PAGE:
U.S. Ambassador to Canada gets death threat; Justin Trudeau rushes to express support

June 17, 2018

Top Canadian officials, led by Prime Minister Justin Trudeau, rushed to express support for Ambassador Kelly Craft after a package containing a suspicious substance and a death threat was mailed to the U.S. diplomat.

The incident came as tensions remain high in Canada over a brewing tariff fight, which erupted over Donald Trump’s criticism of Trudeau as “dishonest & weak,” the president’s refusal to endorse the final communique at the Group of Seven summit a week ago, and Canada’s outrage that tariffs have been applied under the pretext of national security.

White powder was found Thursday in an package addressed to Craft at the U.S. embassy in Ottawa and discovered by a mail-room employee at the ambassador’s residence, an embassy official said. The police were contacted, and tests determined the substance wasn’t harmful.

An expletive-filled letter containing death threats against Craft, Trump, and members of Trump’s family was also enclosed, said the official, who wasn’t authorized to speak publicly on the matter.

Justin Trudeau Photographer: Jason Alden/Bloomberg

Trudeau called Craft on Friday to check on her welfare, his office said.

‘Place in Hell’

Chrystia Freeland, Canada’s minister of foreign affairs, held a previously-scheduled meeting with Craft on Friday about U.S. tariffs. “I also expressed my support for the ambassador following the wholly unacceptable threat against her,” Freeland said on Twitter. “She does an essential and difficult job and Canada respects her service.”

Testing relations between the strong allies, White House trade adviser Peter Navarro said in a Fox News interview on June 10 that there’s a “special place in hell” for Trudeau. He’s since apologized. Larry Kudlow, Trump’s economic adviser, said the same day that Canada’s leader had “kind of stabbed us in the back.”

The U.S. has set tariffs on Canadian steel and aluminum, and Canada has retaliated with dollar-for-dollar tariffs on U.S. steel, aluminum and other products including whiskies. The countries are also embroiled in ongoing Nafta talks, punctuated by Trump’s regular threats to quit the three-nation pact. The U.S. has also put tariffs on Canadian softwood lumber and has started the process for potential tariffs on the auto sector, while Trump regularly complains about Canada’s dairy policies.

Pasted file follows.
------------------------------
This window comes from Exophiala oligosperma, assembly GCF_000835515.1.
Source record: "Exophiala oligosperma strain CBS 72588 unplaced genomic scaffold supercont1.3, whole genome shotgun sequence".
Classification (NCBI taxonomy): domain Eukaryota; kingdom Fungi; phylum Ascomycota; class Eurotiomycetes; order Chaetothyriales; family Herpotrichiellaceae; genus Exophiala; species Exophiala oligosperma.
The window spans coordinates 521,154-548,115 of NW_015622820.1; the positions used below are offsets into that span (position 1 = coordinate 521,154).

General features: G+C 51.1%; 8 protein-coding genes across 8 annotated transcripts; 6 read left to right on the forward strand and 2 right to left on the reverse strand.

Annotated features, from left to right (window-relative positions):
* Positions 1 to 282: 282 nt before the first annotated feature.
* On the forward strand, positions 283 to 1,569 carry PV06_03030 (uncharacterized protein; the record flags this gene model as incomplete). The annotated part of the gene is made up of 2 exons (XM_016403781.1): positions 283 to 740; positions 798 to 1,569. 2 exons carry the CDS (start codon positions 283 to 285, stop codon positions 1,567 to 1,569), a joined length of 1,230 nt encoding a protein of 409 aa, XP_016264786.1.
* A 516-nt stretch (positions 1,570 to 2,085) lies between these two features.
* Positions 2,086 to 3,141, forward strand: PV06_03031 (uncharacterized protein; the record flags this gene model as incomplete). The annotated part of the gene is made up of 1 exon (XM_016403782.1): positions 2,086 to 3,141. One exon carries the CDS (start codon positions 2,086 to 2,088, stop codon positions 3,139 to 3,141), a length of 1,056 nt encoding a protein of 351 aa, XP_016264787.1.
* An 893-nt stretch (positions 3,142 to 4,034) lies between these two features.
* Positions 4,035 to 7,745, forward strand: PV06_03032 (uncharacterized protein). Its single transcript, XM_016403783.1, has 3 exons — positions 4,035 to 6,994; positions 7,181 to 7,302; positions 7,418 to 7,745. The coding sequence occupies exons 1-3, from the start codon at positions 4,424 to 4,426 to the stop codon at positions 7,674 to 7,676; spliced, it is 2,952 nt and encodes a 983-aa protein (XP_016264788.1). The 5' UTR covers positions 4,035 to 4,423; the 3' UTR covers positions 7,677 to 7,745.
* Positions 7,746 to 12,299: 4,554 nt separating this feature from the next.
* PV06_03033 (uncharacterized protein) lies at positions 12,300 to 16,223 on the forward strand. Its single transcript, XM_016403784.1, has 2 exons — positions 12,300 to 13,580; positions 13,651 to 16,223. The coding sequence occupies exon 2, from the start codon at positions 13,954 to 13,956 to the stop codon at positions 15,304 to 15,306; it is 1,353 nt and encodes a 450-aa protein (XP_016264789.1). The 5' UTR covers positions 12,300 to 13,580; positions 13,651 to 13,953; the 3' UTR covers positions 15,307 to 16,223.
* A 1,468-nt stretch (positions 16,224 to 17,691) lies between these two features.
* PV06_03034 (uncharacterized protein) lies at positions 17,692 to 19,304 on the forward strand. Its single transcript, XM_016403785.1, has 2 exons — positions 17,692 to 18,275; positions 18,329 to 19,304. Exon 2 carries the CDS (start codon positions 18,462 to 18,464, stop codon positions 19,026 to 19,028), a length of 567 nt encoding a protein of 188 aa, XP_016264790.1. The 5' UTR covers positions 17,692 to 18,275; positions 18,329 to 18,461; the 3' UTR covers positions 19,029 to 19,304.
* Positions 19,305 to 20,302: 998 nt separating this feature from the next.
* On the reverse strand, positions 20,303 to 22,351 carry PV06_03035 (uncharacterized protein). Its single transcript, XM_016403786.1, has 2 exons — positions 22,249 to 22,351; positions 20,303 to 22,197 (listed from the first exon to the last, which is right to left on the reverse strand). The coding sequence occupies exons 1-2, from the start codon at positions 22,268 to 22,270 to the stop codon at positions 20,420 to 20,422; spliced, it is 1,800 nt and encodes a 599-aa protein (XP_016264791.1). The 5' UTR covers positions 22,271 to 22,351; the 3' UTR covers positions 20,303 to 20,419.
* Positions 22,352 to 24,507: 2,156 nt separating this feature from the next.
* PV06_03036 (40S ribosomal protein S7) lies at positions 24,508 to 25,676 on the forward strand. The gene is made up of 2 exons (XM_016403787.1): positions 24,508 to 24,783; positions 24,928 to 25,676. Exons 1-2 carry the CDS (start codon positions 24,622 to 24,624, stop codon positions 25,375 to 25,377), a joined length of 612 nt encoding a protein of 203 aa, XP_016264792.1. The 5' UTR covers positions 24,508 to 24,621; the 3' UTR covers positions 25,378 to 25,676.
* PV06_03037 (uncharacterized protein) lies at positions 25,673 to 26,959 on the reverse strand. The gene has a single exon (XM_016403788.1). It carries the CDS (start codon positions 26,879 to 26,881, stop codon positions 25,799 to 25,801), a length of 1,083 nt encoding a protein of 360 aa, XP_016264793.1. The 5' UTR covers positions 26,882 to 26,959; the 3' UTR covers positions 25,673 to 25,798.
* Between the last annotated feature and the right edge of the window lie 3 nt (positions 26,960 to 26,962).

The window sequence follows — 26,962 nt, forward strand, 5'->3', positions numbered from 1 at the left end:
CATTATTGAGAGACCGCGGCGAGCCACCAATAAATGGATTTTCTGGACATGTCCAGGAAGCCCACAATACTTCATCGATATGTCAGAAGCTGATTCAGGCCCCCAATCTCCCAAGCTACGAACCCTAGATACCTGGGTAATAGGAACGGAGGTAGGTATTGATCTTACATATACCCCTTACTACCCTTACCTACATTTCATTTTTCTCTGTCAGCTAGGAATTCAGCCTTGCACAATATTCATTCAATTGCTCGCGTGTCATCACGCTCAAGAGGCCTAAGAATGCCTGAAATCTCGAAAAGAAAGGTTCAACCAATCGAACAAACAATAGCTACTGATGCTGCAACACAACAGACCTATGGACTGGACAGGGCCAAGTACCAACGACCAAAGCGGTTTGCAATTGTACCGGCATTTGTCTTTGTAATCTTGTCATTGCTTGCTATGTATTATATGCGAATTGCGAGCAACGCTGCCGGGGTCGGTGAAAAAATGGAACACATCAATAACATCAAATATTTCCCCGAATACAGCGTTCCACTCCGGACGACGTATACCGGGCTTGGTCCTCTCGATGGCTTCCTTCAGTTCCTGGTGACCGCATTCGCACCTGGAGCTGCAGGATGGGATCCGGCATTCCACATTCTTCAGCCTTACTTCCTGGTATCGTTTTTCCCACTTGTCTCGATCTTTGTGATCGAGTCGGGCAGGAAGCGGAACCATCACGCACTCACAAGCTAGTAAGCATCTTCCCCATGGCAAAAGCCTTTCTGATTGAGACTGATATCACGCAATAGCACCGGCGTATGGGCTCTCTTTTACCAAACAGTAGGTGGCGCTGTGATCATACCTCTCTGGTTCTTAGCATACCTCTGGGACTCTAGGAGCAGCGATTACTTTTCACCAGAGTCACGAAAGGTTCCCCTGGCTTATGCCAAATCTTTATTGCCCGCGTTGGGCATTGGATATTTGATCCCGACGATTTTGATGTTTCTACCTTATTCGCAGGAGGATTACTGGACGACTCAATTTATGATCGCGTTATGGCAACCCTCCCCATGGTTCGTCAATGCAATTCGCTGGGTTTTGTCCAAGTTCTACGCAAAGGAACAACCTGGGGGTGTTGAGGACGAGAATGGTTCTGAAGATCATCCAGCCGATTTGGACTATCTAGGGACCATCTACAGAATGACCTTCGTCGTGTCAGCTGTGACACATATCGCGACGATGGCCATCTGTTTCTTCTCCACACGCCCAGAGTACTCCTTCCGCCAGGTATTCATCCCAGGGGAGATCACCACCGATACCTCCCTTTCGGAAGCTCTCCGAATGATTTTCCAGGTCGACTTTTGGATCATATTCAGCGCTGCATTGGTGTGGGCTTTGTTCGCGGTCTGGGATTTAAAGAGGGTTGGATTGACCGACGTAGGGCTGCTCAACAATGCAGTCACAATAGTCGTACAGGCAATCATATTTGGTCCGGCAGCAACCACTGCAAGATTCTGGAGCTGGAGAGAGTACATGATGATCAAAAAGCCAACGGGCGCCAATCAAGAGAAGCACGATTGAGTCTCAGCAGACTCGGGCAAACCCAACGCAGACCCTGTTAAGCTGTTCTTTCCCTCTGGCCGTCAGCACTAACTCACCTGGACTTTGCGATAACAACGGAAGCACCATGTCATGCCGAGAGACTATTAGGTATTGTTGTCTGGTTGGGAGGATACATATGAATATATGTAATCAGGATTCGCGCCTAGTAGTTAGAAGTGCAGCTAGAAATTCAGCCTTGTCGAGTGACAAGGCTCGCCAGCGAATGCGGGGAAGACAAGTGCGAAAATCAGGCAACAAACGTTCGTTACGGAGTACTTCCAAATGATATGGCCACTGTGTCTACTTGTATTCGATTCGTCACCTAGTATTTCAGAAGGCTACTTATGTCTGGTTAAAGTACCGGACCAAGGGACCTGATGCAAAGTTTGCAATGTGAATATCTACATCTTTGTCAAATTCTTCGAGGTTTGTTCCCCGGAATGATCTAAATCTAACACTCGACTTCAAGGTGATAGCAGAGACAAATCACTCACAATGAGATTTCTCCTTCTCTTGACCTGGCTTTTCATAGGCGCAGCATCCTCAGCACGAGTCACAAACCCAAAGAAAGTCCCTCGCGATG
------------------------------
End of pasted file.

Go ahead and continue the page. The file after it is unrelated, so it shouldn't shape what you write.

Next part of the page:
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Justin Trudeau, Canada’s prime minister, right, and Kelly Craft, U.S. ambassador to Canada, sit for a photograph during a meeting in his office at Parliament Hill in Ottawa, Ontario, Canada, on Friday, Nov. 3, 2017.DAVID KAWAI/GETTY IMAGES

‘Red, White and Bourbon’

Some prominent members of the Canadian media have said they plan to boycott the U.S. ambassador’s traditional Fourth of July party, and have suggested Canadian cabinet members do so as well.

The Independence Day event of some 5,000 people is typically the U.S. envoy’s biggest of the year in Ottawa. It’ll be the first for Craft, who took up her post in October. A wide range of lawmakers and government officials usually attend.

This year’s party will celebrate “Red, White and Bourbon” in a nod to Craft’s home state of Kentucky, a major bourbon whiskey producer. It will take place days after Canada’s proposed whiskey tariffs are due to go into effect on July 1.

Trump Expected to List China Tariffs, Potentially Reigniting Trade War

June 15, 2018

The White House is expected on Friday to release a final list of Chinese goods that it plans to subject to tariffs and could soon begin putting some of those levies into effect, potentially reigniting a trade war that had been on the back burner while President Trump engaged in delicate nuclear diplomacy with North Korea.

The Trump administration has vacillated between threatening tariffs on China and putting the trade war “on hold” as it tries to negotiate a deal with Beijing that would give American companies greater access to the Chinese market. Those negotiations have produced little in the way of a firm commitment, however, with China offering to purchase nearly $70 billion in energy, agricultural and manufactured products from the United States, but only if the White House suspends tariffs on Chinese products.

The White House has given no indication that it plans to back away from its threat of tariffs against Chinese goods, which President Trump and his advisers see as giving the United States leverage in negotiations with Beijing. Credit Randall Hill/Reuters

By Alan Rappeport and Ana Swanson
The New York Times

So far, the White House has given no indication that it plans to back away from its threat of tariffs, which President Trump and his advisers see as giving the United States leverage in negotiations with Beijing. But while the administration is expected to detail on Friday the final list of goods that it plans to subject to the tariffs, it may phase those in to allow for continuing discussions, according to people familiar with the administration’s plans.

In early April, the Trump administration outlined a preliminary list of roughly $50 billion in Chinese products that would be subject to 25 percent tariffs — including televisions, medical devices, aircraft parts and batteries. It has since refined the list based on feedback from business owners, trade groups and other industry representatives, who testified at public hearings in Washington in mid-May.